March 16, 2022 Emergency

National Poison Prevention Week: Protect Your Pet

A veterinary team with a dog

National Poison Prevention Week: Protect Your Pet

The third week of March is National Poison Prevention Week. According to Dr. Tina Wismer, board-certified Veterinary Toxicologist and Medical Director of the ASPCA Animal Poison Control Center, most poisoning in pets happens accidentally. Dr. Wismer was recently my guest on my radio show, “Ask the Vet,” available as a podcast and on Sirius XM Stars Channel 109, where we discussed poisoning in pets. She is an authoritative expert on pet poisonings because the ASCPA Animal Poison Control Center fields approximately 1,200 calls a day from worried pet owners and veterinarians caring for poisoned pets. 

Handwarmers Are Hazards For Pets

During a recent cold snap in NYC, the Animal Medical Center’s ER admitted several dogs poisoned by handwarmers. I asked Dr. Wismer about this, and she explained how handwarmers can harm dogs. If the handwarmer is still hot, they can suffer thermal burns of the mouth, esophagus and stomach. Once the handwarmer has cooled, the heat-producing iron contents become iron oxide or rust, which will give your dog a stomachache and diarrhea. However, if your dog absorbs a large amount of iron, liver failure can occur. AMC’s ER saved the handwarmer ingesting dogs by treating them with intravenous fluids, enemas, milk of magnesia and other medications to mitigate the effects of excess iron.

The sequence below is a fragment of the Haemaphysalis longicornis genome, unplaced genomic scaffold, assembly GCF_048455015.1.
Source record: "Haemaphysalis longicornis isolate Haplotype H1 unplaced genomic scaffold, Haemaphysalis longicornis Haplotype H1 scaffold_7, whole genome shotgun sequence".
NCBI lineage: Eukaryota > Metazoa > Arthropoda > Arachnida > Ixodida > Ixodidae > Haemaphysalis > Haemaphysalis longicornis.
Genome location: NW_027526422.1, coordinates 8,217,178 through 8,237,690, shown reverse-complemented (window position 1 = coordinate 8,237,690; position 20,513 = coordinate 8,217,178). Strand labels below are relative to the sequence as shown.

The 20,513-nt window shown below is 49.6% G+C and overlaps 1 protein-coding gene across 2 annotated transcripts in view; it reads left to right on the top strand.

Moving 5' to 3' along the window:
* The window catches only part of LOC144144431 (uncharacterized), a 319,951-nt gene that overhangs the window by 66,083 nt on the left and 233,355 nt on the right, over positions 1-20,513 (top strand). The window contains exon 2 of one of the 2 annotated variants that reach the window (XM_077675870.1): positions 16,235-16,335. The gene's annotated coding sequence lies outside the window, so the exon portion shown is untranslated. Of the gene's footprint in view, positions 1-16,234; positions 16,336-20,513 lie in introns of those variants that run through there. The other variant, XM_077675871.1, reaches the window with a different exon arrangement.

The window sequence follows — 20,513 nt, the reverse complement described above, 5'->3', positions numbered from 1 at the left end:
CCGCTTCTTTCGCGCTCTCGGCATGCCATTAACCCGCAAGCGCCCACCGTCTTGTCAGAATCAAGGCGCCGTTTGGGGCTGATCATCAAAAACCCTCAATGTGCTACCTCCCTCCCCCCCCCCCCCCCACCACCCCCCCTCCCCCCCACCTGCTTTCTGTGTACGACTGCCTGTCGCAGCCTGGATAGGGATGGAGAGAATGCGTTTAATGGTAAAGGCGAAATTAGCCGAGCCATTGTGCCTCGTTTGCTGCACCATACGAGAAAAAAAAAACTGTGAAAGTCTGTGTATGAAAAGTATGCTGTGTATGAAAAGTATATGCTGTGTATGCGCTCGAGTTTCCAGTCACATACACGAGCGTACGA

Repurposed Nutritional Therapy: Lipid Emulsion for Poison Treatment

Intralipid bottle

AMC’s ICU often feeds pets intravenously if they are not able to eat food on their own. The fat containing component of intravenous nutrition (called a lipid emulsion) can be used to treat certain types of poisonings. Dr. Wismer explained that if the poisonous substance dissolves in fat, the lipid emulsion can be used to bind to the poison, allowing it to be excreted from the body through normal metabolic pathways. A recent publication by AMC Critical Care specialists in the Journal of the American Veterinary Medical Association describes the successful use of lipid emulsion in a dog that suffered cardiac arrest from ingesting his owner’s antiseizure medication. 

The ASPCA has just released their top poisons list for 2021. Be sure to review the list and take note of the poisons in your home so you can keep them safely away from your pet.

To hear my full interview with Dr. Wismer, listen to “Ask the Vet” on any major podcast platform or stream it from AMC’s website.

Tags: animal emergency, animal poison control, pet emergency, poison, poison prevention, Poison Prevention Week,

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